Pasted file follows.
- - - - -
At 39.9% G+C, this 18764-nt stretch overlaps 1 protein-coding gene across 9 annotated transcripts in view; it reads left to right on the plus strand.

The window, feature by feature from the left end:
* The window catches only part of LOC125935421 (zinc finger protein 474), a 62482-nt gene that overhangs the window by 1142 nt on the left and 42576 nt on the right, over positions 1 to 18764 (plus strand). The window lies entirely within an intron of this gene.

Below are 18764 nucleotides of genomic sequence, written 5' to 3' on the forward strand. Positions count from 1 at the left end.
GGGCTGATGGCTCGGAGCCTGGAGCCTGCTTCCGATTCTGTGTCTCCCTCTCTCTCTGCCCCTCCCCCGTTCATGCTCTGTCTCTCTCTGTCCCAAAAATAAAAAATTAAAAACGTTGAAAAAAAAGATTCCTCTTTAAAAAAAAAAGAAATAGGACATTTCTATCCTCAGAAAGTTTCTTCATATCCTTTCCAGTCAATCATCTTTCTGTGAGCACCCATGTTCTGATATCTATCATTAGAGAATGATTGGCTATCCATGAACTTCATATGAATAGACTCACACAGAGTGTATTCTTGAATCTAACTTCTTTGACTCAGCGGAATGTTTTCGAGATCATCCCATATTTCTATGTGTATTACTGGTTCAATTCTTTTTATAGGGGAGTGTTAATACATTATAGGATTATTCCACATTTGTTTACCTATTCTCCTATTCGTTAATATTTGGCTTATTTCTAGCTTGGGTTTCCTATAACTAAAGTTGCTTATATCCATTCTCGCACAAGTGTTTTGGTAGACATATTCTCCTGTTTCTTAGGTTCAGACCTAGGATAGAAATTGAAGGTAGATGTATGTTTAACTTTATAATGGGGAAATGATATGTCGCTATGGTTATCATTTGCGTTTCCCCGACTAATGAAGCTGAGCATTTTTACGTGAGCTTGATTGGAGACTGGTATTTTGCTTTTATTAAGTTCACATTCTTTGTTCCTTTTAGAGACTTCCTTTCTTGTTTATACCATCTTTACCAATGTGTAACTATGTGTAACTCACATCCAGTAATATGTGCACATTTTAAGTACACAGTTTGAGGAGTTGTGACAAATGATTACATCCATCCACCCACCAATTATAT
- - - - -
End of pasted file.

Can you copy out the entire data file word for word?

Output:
At 39.9% G+C, this 18764-nt stretch overlaps 1 protein-coding gene across 9 annotated transcripts in view; it reads left to right on the plus strand.

The window, feature by feature from the left end:
* The window catches only part of LOC125935421 (zinc finger protein 474), a 62482-nt gene that overhangs the window by 1142 nt on the left and 42576 nt on the right, over positions 1 to 18764 (plus strand). The window lies entirely within an intron of this gene.

Below are 18764 nucleotides of genomic sequence, written 5' to 3' on the forward strand. Positions count from 1 at the left end.
GGGCTGATGGCTCGGAGCCTGGAGCCTGCTTCCGATTCTGTGTCTCCCTCTCTCTCTGCCCCTCCCCCGTTCATGCTCTGTCTCTCTCTGTCCCAAAAATAAAAAATTAAAAACGTTGAAAAAAAAGATTCCTCTTTAAAAAAAAAAGAAATAGGACATTTCTATCCTCAGAAAGTTTCTTCATATCCTTTCCAGTCAATCATCTTTCTGTGAGCACCCATGTTCTGATATCTATCATTAGAGAATGATTGGCTATCCATGAACTTCATATGAATAGACTCACACAGAGTGTATTCTTGAATCTAACTTCTTTGACTCAGCGGAATGTTTTCGAGATCATCCCATATTTCTATGTGTATTACTGGTTCAATTCTTTTTATAGGGGAGTGTTAATACATTATAGGATTATTCCACATTTGTTTACCTATTCTCCTATTCGTTAATATTTGGCTTATTTCTAGCTTGGGTTTCCTATAACTAAAGTTGCTTATATCCATTCTCGCACAAGTGTTTTGGTAGACATATTCTCCTGTTTCTTAGGTTCAGACCTAGGATAGAAATTGAAGGTAGATGTATGTTTAACTTTATAATGGGGAAATGATATGTCGCTATGGTTATCATTTGCGTTTCCCCGACTAATGAAGCTGAGCATTTTTACGTGAGCTTGATTGGAGACTGGTATTTTGCTTTTATTAAGTTCACATTCTTTGTTCCTTTTAGAGACTTCCTTTCTTGTTTATACCATCTTTACCAATGTGTAACTATGTGTAACTCACATCCAGTAATATGTGCACATTTTAAGTACACAGTTTGAGGAGTTGTGACAAATGATTACATCCATCCACCCACCAATTATAT